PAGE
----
Tuning in via satellite
New television service arrives in the North
by Cheryl Leschasin
NNSL (Aug 25/97) - The good news is satellite television is now available to anyone in the North who has a place to mount a dish.
"There's about three of them up here," said Matthew Nungaq of Resolute.
The bad news is satellite television can be a costly alternative to local cable programming and, often, the variety of shows doesn't include those Northerners are accustomed to watching, like regional news.
Satellite reception equipment requires a large initial investment for equipment. Equipment price ranges from about $500 to $1,100, depending on the quality of the receiver and size of the dish.
People living in the North have no option but to buy a large dish, at least 60 centimetres in diameter, in the Mackenzie region, a 75-centimetre dish if you reside in the High Arctic.
That's because the further one is located from the signal source, the larger the dish one needs to catch the signal.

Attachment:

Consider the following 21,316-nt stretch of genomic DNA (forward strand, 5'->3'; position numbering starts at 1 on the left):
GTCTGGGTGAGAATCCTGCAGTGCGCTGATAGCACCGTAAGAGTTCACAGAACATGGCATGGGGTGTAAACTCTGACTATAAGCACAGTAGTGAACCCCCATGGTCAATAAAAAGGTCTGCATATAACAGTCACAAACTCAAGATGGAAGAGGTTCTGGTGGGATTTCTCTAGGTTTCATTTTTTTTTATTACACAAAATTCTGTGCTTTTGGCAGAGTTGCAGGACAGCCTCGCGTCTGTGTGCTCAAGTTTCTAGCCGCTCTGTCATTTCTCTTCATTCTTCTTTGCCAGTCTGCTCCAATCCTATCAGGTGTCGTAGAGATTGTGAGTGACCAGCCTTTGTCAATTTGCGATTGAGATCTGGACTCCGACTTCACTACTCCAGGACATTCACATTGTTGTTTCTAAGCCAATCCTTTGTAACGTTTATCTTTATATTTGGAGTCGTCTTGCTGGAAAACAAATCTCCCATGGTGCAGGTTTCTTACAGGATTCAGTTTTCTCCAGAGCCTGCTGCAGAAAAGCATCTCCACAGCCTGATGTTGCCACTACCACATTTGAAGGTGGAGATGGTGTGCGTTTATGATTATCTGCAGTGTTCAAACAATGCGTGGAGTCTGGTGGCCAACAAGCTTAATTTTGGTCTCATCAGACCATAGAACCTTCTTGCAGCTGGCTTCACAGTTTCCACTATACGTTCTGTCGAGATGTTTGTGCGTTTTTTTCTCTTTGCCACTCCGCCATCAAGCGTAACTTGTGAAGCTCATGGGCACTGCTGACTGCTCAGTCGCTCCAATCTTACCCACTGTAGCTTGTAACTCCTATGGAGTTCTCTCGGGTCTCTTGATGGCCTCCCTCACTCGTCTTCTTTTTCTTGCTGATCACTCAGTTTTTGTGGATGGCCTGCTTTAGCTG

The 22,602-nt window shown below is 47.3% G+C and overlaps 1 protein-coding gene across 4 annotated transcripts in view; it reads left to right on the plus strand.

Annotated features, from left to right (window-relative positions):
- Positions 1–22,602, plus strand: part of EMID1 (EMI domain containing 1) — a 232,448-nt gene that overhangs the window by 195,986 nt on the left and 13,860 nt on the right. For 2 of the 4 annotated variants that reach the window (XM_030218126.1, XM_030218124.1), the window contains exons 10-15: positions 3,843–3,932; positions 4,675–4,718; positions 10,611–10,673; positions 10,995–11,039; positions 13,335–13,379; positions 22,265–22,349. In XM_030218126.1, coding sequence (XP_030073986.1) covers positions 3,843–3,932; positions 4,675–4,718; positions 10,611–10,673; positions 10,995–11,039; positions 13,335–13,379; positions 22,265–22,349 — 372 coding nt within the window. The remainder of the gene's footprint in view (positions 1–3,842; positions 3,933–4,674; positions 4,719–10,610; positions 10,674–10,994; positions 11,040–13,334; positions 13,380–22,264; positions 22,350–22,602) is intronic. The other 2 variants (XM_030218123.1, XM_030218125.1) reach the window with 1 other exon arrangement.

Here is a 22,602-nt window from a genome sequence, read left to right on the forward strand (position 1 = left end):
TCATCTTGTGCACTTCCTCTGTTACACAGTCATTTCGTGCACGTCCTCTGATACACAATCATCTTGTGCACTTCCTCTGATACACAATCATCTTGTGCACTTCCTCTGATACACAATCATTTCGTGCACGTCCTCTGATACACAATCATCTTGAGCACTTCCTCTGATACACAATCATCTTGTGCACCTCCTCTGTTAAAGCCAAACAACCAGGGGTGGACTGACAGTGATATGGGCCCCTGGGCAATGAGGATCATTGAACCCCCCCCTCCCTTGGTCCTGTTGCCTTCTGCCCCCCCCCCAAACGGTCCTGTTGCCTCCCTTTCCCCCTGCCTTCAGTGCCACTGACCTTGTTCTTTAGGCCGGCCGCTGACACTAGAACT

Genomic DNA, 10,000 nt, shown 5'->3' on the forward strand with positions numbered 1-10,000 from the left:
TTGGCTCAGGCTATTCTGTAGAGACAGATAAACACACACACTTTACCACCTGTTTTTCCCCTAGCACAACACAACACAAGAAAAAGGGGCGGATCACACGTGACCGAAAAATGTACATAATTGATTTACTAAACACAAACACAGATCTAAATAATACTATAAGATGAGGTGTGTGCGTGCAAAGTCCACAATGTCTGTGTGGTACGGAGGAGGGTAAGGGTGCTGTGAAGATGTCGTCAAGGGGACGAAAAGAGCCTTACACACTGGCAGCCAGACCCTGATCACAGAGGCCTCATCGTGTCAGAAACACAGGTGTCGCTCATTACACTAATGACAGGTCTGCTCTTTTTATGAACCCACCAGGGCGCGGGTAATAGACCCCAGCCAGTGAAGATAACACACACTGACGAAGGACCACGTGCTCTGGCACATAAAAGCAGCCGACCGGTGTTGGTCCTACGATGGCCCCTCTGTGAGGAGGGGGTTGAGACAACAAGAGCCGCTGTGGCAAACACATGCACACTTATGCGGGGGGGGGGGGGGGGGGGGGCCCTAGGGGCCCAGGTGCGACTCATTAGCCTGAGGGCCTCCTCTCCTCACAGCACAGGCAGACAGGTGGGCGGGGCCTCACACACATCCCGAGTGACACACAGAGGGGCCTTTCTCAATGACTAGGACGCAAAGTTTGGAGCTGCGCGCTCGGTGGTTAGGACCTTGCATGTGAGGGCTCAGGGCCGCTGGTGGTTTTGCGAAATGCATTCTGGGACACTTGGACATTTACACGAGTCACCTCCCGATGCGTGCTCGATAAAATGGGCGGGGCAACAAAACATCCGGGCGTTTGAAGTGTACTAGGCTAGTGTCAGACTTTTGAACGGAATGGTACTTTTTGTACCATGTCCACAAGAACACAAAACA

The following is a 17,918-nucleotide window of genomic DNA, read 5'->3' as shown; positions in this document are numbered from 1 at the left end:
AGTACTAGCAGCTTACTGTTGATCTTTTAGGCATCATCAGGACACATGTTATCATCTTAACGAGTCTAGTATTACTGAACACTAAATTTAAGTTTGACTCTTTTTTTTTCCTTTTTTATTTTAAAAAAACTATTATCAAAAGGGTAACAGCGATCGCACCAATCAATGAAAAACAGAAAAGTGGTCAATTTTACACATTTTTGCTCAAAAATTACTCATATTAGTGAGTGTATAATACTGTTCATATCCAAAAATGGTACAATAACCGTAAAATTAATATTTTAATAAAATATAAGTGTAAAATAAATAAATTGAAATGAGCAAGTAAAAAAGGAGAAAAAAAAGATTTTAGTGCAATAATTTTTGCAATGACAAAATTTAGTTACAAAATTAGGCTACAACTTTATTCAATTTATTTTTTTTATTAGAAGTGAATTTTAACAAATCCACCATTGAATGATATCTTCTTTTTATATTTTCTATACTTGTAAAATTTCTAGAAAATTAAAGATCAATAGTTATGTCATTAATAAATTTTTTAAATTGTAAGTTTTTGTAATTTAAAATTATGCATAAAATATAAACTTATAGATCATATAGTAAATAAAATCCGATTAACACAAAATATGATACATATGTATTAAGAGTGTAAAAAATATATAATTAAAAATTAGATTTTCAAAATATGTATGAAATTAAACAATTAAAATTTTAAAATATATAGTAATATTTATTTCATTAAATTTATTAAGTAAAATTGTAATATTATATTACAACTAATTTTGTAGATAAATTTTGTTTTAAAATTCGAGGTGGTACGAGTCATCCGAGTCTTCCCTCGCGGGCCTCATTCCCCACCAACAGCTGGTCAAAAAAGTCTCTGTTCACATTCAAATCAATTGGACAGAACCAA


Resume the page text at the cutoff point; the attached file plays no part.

In southern Canada, satellite consumers can use a small, 45-centimetre dish, often referred to as a "pizza dish."
"We're in the process of trying out a 30-inch (75-centimetre) dish," said Kathleen Broderick of Radio Shack in Iqaluit. The company plans to begin selling systems as soon as it finds one that works well in the Baffin.
The company had previously been experimenting with a 60-centimetre dish but found it wasn't large enough to pick up a strong signal.
"Iqaluit is low in the mountains," said Broderick, which can make a big difference. People living in a low area or in an area surrounded by mountains or tall buildings could have trouble picking up a signal.
"For a dish to work, it has to be pointed exactly the right way," said Broderick. Knowing this, it is probably a good idea to find out whether you have a clear signal path if you're planning to purchase a system.
An added bonus to setting up a home satellite system will soon be offered, said Broderick.
"Star Choice (an equipment and programming company) is planning a high-speed Internet access through the satellite service. It's supposed to be available toward Christmas," she said.